Paul’s Imprisonment

“You see, brother, how many myriads of Jews there are who have believed, and they are all zealous for the law; but they have been informed about you that you teach all the Jews who are among the Gentiles to forsake Moses, saying that they ought not to circumcise their children nor to walk according to the customs. What then? The assembly must certainly meet, for they will hear that you have come. Therefore do what we tell you: We have four men who have taken a vow. Take them and be purified with them, and pay their expenses so that they may shave their heads, and that all may know that those things of which they were informed concerning you are nothing, but that you yourself also walk orderly and keep the law. But concerning the Gentiles who believe, we have written and decided that they should observe no such thing, except that they should keep themselves from things offered to idols, from blood, from things strangled, and from sexual immorality” (Acts 21:20-25).

When the Apostle Paul and his traveling companions arrived in Jerusalem in 57 CE for Pentecost, with the gifts from the churches of Greece and Asia Minor, the brethren “welcomed them gladly” (Acts 21:17). The next day he and his companions met with James, the presiding apostle at Jerusalem, and the headquarters elders. The sense of it is that this was a private meeting. Paul gave a full report telling “in detail those things which God had done among the Gentiles through his ministry” (Acts 21:19). The response by James and all the elders as recorded in Acts 21:20-25 deserves some thoughtful analysis. Luke appears to have summarized various comments and advice into a single overall statement as follows:




  1. Second Apostolic Tour
  2. Ancient Corinth
  3. Third Apostolic Tour
  4. Arrest at Jerusalem
  5. Herod Agrippa II

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Is it okay to keep Thanksgiving?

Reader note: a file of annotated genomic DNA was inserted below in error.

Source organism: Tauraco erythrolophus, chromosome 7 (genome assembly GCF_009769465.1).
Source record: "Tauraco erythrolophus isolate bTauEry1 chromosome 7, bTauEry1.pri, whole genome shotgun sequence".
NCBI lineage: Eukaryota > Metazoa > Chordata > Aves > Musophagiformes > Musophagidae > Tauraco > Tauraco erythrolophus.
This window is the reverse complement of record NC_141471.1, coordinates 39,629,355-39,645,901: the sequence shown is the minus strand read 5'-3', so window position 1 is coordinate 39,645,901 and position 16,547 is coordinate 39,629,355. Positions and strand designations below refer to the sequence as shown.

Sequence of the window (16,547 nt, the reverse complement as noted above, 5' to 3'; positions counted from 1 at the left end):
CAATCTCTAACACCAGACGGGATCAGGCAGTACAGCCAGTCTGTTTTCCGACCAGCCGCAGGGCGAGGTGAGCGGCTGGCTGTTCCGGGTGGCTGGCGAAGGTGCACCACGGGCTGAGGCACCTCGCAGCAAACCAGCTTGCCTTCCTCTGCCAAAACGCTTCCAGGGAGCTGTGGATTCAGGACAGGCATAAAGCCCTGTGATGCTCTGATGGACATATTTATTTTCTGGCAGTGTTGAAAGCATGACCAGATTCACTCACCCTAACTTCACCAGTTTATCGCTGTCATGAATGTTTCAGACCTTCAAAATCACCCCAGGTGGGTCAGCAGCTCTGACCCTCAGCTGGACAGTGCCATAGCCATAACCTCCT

Photo by Aaron Burden on Unsplash

Here’s an answer from our Personal Correspondence Department, courtesy Mr. Gary Ehman…

Dear Friend,

Thank you for your question concerning the relationship between the national holiday of Thanksgiving and the Bible.

To begin, there is no direct connection between the United States national holiday on the fourth Thursday in November, and God’s biblical Holy Days. Most people recognize the first Thanksgiving as taking place in December 1621, when the Pilgrims held a three-day feast to celebrate the bountiful harvest they had reaped. In addition, the day did not become an official day of observance until the presidential proclamation of Abraham Lincoln on October 3, 1863, where he declared “a day of Thanksgiving and Praise to our beneficent Father who dwelleth in the Heavens.”

Interestingly, through Lincoln’s words, we can see a nation that once professed God to be the true God, and denounced secular teachings. In essence, there was a link between the day of Thanksgiving and God. However, there is no direct biblical command pertaining to the fourth Thursday in November, and God continues to be removed from the picture in our nation today.

Conversely, God has detailed for us His Holy Days which are to be kept in accordance to scriptural outline. The Feast of Tabernacles in the fall designates a time of thanksgiving for blessings obtained throughout the year, and the great spiritual harvest still to come (Deuteronomy 16:13-15). Furthermore, God tells us to “Rejoice always, pray without ceasing, in everything give thanks; for this is the will of God in Christ Jesus for you (1 Thessalonians 5:16-18).

While the United States national holiday of Thanksgiving is not directly commanded in the Bible, we can certainly praise God and give Him thanks, at any time, for the blessings He has bestowed upon us.

If we can be of any further assistance, please let us know.